Like IoT-based shadownets, ransomware is also getting smarter. Fortinet’s recent Threat landscape report documented an increase in DVR signatures in its attack trends section. And more concerning, the two attack strategies are beginning to converge in order to deny access to, and ransom, services. Scalability has previously been a limiting factor in this sort of attack, but Hajime automates the process to build an automated smart infrastructure to deliver this threat. While healthcare remains in the crosshairs for ransomware based attacks, we are seeing ransom-based attacks evolve. Healthcare is not the only vulnerable target. We are beginning to see the ransoming of high-value services, and not just the encrypting of data. To stay ahead of the curve on this, organizations need to start now by identifying and documenting digital assets, including services. The question that needs to be asked is if these services go off line, how much will it cost you? Once the process is automated, attackers won’t be limited to targeting specific industries. While some may think that WannaCry was a targeted ransomware attack, it was more like wildfire, destroying everything in its path. But like Mirai, Wannacry was a beta version. Petya, which followed right on its heels, may have had minimal impact, but it was a much more sophisticated variant of WannaCry’s original ransomworm. The denial of access to critical services is not just the Achilles heel of the healthcare industry. Industrial systems, such as modern windmills, are now being attacked for ransom. The loss of a windmill can cost upwards of $30,000 a day. If an attacker is able to infiltrate and shut enough of these down, the targeted energy provider is likely to pay out a huge ransom to get them back online. Critical equipment related to modern farming likewise generates significant revenue, and we are already starting to see cases in that industry of the ransom of services (IOT/ICS). Attacks like these - that target critical infrastructure based on new, interconnected technologies - are likely to grow as part of the next generation of ransom-based attacks. In addition to attacks targeting industries with huge social ramifications, we are also seeing the rise in micro attacks, made possible now because of smarter, automated attacks. How much would you pay to regain access to your laptop, or even your Smart TV or home security system? Or to turn your refrigerator back on? The ransomware model is effective, and we will continue to see more of these as attack and evasion techniques are improved and refined. The key takeaway is that once the bugs get worked out of these new sorts of attacks, any industry that gets targeted will experience devastating consequences.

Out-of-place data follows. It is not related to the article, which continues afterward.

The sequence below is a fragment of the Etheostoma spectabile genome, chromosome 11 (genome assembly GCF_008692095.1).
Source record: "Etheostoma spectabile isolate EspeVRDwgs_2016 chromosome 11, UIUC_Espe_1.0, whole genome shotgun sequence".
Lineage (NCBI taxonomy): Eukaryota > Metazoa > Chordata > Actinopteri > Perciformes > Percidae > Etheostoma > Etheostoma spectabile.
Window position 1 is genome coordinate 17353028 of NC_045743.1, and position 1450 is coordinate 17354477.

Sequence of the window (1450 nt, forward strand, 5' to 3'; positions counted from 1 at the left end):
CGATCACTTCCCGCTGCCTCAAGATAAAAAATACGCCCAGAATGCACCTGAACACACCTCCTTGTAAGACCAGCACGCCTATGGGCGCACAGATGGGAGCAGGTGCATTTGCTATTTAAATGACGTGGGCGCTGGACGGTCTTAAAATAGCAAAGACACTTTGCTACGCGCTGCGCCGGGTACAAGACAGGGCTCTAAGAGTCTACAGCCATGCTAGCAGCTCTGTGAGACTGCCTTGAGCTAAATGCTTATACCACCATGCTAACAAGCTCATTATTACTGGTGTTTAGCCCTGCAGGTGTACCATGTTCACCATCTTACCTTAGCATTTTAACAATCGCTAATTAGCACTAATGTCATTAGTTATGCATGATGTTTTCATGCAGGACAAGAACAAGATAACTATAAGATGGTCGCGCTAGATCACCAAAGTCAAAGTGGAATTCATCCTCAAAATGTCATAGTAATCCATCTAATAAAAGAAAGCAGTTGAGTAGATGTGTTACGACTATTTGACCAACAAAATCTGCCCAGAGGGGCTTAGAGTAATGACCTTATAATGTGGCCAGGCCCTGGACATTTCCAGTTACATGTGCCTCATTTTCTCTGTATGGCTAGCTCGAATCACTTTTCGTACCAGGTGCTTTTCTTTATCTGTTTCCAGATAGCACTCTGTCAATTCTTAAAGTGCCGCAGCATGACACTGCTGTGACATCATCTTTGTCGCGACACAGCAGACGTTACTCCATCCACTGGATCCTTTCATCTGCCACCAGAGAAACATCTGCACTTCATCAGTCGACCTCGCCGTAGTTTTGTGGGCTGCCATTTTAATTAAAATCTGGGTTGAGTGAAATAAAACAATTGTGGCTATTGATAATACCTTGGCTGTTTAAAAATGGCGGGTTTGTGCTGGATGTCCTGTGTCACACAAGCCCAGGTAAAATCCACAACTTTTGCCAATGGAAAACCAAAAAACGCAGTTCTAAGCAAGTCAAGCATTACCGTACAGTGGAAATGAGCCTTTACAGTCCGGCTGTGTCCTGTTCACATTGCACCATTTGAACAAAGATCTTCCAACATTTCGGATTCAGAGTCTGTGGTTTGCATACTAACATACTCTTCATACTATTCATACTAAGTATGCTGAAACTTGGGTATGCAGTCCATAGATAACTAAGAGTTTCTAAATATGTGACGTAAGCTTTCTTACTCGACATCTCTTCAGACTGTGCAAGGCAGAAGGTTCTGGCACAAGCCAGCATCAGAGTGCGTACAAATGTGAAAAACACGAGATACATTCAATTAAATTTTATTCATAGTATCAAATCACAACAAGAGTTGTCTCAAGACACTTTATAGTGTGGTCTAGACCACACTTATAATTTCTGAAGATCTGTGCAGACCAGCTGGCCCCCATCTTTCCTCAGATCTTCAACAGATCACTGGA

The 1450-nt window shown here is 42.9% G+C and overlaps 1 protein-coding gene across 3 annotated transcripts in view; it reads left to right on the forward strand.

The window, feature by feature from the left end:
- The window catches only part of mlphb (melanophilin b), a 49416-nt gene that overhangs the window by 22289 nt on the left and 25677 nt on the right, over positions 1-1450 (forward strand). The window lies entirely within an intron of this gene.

Hot Exploits

An interesting common denominator to a lot of the attacks we have seen the past six months has been that hackers are spending less time on developing new ways to break into a system, and more on the delivery and stealth mechanisms for their attack. That’s because they are still seeing a lot of success in using hot exploits for their attack vector, which is the act of targeting a vulnerability that hasn’t had enough time to be broadly patched or updated. The WannaCry ransomworm, for example, targeted a vulnerability that had only had a patch available for a couple of months. For whatever reason, one of the primary causes of the success of hackers is poor security hygiene. Networks are expanding and evolving rapidly, crossing over different domains and environments. Speed and efficiency are business critical, which means that there is zero tolerance for ay device downtime. As a result, vulnerable devices are not being tracked, updated, or replaced. But because networks are now highly meshed and hyperconnected environments, vulnerable devices now represent even more potential risk. Take the emergence of smart cities for an example. An unsecured and unpatched server may become a conduit for attacks that shut down things like traffic control systems or emergency services. And as critical infrastructure networks mesh with smart city scenarios, the potential for trouble increases exponentially.

IoT Manufacturer Accountability